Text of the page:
Any one of these grounds, if proved, will result in the complete dissolution of the marriage (look to each ground in order to find out how to prove that ground). You can file for divorce under more than one ground: for instance, adultery and desertion. Most couples will file for a no-fault divorce based on irreconcilable breakdown. This is the easy way to get a divorce.

In Georgia there are two types of annulment. In the first type the marriage is declared void ab initio, or from its inception, as though it had never existed. You do not legally have to go to court to have the marriage declared void ab initio, although it's a good idea to do so. In the case of an annulment, a marriage must be "totally void" in order for it to be considered annulled.

There are two characteristics of a "totally void" marriage:

  • the marriage posses some defect rendering it susceptible to collateral attack (some evidence that shows the marriage never happened or should have never happened) even after the death of one or both spouses; and
  • no direct step or proceeding to annul is necessary (although the latter may be desirable).

One such defect is if your spouse was formally married to someone else and still has not divorced that person. Your marriage to this spouse is considered totally void.

Another defective marriage is one done between "blood" relatives. There is also a provision that a minor of 16 and 17 years of age or younger than 16 could not marry unless the statutory provision of the Family Law code �2�301 is met.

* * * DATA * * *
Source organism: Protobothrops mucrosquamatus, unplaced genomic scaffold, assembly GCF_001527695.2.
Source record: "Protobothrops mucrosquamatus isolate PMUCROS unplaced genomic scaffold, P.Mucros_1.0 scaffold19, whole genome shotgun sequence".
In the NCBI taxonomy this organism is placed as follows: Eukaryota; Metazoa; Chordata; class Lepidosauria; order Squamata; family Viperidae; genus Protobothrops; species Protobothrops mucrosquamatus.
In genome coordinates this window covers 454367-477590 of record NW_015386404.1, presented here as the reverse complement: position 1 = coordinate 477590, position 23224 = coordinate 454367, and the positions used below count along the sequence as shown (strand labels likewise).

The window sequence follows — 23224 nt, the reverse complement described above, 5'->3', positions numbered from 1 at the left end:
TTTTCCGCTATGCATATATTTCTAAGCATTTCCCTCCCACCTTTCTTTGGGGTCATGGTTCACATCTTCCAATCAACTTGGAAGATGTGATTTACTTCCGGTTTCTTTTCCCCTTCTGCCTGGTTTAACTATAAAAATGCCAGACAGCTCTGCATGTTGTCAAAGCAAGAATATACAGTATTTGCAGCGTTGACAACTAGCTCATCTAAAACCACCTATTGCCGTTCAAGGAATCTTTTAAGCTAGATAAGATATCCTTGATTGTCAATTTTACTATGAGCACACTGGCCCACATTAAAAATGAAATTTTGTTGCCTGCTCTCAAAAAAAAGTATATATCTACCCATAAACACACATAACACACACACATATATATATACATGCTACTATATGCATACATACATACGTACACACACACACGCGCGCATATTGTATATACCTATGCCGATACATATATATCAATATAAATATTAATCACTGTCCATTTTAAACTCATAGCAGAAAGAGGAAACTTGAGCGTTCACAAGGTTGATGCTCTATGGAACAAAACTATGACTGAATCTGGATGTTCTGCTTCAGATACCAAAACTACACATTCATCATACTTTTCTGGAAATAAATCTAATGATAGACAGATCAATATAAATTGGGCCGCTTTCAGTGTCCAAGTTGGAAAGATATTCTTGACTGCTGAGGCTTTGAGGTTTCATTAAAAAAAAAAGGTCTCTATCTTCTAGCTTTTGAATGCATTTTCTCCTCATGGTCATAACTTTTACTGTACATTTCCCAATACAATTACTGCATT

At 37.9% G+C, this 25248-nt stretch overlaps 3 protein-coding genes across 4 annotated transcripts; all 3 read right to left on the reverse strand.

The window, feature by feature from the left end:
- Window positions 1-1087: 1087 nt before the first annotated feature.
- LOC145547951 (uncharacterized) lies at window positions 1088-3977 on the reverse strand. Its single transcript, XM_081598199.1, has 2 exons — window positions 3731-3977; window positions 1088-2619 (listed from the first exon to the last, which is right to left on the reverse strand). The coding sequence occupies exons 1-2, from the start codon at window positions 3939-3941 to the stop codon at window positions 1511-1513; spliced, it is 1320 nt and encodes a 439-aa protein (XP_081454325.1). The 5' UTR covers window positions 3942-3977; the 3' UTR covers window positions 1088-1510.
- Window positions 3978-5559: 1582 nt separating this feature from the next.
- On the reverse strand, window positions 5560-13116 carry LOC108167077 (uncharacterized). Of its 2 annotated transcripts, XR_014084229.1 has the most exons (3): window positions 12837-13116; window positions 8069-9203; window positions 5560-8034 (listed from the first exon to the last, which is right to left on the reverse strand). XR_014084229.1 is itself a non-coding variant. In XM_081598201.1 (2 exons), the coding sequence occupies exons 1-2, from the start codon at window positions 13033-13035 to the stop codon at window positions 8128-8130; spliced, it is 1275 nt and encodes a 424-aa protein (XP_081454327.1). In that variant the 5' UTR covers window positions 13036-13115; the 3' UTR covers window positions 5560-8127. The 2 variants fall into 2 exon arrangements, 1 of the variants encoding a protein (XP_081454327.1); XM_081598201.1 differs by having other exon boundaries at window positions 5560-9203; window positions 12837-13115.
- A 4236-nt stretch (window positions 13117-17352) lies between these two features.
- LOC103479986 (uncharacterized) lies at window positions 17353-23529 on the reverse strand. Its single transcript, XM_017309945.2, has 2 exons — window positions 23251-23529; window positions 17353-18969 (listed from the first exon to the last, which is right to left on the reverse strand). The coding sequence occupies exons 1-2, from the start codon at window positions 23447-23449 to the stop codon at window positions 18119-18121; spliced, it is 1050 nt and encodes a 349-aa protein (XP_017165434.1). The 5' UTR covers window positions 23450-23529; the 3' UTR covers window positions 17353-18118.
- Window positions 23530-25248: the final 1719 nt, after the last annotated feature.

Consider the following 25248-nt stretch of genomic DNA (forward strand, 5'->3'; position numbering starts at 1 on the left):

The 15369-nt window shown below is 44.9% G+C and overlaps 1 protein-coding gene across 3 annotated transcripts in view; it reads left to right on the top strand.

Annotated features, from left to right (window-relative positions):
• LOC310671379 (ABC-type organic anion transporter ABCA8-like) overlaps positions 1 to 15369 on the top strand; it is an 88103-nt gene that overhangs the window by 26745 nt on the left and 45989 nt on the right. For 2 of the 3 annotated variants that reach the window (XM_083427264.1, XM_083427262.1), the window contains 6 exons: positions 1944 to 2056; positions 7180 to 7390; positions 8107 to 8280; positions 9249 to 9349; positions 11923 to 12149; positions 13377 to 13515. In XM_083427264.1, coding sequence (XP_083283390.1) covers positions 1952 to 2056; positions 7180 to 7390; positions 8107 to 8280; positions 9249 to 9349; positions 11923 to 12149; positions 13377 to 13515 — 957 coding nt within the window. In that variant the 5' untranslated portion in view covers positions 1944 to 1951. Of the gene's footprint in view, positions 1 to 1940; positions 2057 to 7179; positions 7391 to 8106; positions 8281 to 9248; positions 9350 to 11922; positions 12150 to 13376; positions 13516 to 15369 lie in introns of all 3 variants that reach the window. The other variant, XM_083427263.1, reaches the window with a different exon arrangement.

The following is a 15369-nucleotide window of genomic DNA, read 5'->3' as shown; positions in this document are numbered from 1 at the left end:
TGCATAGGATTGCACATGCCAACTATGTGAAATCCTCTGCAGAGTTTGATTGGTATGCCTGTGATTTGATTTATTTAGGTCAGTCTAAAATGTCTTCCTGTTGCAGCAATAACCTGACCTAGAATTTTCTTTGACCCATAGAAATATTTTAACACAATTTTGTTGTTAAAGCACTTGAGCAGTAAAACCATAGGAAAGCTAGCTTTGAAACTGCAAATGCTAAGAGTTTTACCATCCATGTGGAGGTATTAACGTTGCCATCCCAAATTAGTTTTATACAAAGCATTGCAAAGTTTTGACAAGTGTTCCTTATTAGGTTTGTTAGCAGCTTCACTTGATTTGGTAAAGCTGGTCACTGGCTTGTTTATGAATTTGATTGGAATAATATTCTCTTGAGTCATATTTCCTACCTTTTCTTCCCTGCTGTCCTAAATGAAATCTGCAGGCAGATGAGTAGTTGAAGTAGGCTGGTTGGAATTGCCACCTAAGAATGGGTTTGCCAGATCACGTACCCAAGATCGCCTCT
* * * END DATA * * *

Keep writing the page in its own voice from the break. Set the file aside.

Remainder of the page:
The second type of annulment is called voidable.  A voidable marriage can only be annulled by going to court and having it declared void. . Annulment is available in Georgia, and in some cases it can be obtained under the name of a divorce. Along with obtaining an annulment for bigamy and for lack of consensual age, a marriage may be declared void if the parties did not really intend to marry or if they are incapacitated, as in insanity, intoxication, fraud, and duress. Although annulments may be granted, the preference of the court is not to annul, but for the parties to divorce. Also, any marriage that is expressly prohibited by statute is void by annulment.